• According to The Observer Magazine October 3 2010, Chloë actually met the real life Judy Marks at the end of filming. “I, well, we wanted it to come across as a love story and show how this man’s actions affected his family. It’s scary playing a real person. [...] Judy and I met at the end of shooting, which was a shame, because I think I could’ve made the character stronger if we’d talked earlier.”
Mr. Nice debuted at the SxSW Festival in March 2010 before premiering in UK theaters in October. As the film is yet to be released in the U.S., reviews on the film are relatively few to be had, however the available reviews on Mr. Nice have been mixed, tilting towards the negative. Although many reviewers have commended Rhys Ifans in the title role, the film itself has been described as “uneven” and “boring”, and many UK critics picked up on e.g. Chloë Sevigny’s British accent, which they noted as having been distractingly patchy.
Extracts from professional reviews:
“Rhys Ifans was obviously born to play Howard Marks and his superb performance is the best thing in the film, perfectly capturing Marks’ laid back likeability. However, the supporting cast is less successful -– Sevigny’s dodgy English accent is a constant distraction and Thewlis rather overdoes it as McCann, his performance eventually bordering on over familiar caricature rather than convincing as a real person. [...] Despite a superb central performance from Rhys Ifans, Mr. Nice is ultimately something of a disappointment, thanks to a repetitive, frequently dull script that fails to get under the skin(s) of its subject.”
- Matthew Turner, ViewLondon
“As with any rise/fall/recovery story, the biopic beats are deeply familiar, right down to the obligatory story thread which involves Marks’ wife Judy (an oddly misplaced Chloë Sevigny, in a perpetual battle with her English accent) at first enjoying the fruits of her husband’s shady labours, then suffering as he gets in too deep. [...] Likely sensing this, director Rose employs numerous stylistic tricks. The film opens in black and white, revealing naive-but-sharp schoolboy Marks still entangled in his poor, Glamorgan roots. Then, whaddaya know, as he tries his first blot of LSD at Oxford, the world unfurls into full colour. Obvious, yes, but it works well — as does Rose’s occasional mixing-in of stock footage. Even so, once you’ve dragged it down to the roach, Mr. Nice does remain a conventional crime biopic — although thankfully, we are at least spared an OD sequence.”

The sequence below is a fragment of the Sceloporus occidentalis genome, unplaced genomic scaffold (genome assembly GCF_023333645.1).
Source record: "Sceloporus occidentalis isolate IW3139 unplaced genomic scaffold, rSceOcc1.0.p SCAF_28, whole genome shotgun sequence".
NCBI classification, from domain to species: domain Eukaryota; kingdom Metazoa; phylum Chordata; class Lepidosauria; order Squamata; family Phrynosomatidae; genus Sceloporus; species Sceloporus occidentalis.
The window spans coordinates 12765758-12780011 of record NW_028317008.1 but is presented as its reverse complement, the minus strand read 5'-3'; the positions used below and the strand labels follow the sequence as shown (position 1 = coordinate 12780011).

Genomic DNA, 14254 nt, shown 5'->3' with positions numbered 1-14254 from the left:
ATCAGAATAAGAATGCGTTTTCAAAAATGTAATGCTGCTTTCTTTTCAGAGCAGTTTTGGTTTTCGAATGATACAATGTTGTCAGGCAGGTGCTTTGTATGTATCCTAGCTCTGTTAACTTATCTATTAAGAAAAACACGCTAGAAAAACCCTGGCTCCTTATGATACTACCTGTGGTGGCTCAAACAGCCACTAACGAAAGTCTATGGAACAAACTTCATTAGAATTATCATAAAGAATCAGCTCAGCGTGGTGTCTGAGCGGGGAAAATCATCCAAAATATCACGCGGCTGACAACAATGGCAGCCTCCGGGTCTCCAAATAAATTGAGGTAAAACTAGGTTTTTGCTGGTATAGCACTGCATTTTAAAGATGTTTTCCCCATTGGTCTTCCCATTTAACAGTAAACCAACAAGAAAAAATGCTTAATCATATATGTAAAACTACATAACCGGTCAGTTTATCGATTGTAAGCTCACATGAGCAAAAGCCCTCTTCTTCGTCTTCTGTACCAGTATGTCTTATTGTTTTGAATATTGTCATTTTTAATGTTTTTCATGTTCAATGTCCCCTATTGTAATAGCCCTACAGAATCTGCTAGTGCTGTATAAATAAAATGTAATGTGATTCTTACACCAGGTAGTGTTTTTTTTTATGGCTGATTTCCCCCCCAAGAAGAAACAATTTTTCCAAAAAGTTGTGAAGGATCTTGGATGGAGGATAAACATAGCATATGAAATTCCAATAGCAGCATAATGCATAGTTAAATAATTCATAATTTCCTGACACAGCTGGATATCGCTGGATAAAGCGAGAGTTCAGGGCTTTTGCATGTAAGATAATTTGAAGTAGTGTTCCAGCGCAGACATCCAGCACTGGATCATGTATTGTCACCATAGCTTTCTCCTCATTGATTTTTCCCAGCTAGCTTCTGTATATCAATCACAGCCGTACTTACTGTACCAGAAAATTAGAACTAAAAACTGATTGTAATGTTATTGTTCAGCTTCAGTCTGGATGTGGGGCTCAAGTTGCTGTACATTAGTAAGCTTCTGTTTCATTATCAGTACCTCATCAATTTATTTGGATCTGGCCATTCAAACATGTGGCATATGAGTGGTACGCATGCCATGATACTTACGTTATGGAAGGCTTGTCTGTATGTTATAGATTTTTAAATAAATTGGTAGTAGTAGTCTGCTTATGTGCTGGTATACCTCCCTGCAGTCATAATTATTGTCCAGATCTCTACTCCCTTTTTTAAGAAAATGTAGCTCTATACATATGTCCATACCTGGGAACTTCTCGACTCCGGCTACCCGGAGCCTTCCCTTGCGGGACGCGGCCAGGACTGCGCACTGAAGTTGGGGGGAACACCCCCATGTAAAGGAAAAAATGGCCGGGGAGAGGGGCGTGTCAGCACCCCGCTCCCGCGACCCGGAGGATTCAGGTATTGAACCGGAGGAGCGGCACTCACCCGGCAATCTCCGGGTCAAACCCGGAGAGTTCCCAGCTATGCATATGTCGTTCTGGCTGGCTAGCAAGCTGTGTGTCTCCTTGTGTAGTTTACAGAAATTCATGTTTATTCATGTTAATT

- Dan Jolin, Empire
“Though Ifans excels and Omid Djalili and Crispin Glover make welcome cameos, there’s something missing: an authorial voice to pick apart Marks’ endless self-aggrandising. As such, he ends up coming across onscreen as the unlikely lovechild of Robin Hood and Andy Dufresne. Viewers won’t leave with a bad taste in their mouths thanks to Ifans’ relaxed, cheeky, hard-todislike performance. But even his chilled swagger isn’t a thick enough smokescreen to disguise the lack of cold, objective insight. [...] Verdict: A faithful, fun but flawed adaptation of a shaggy-haired, shaggydog story.”
- Matt Glasby, Total Film
Coming soon/not available.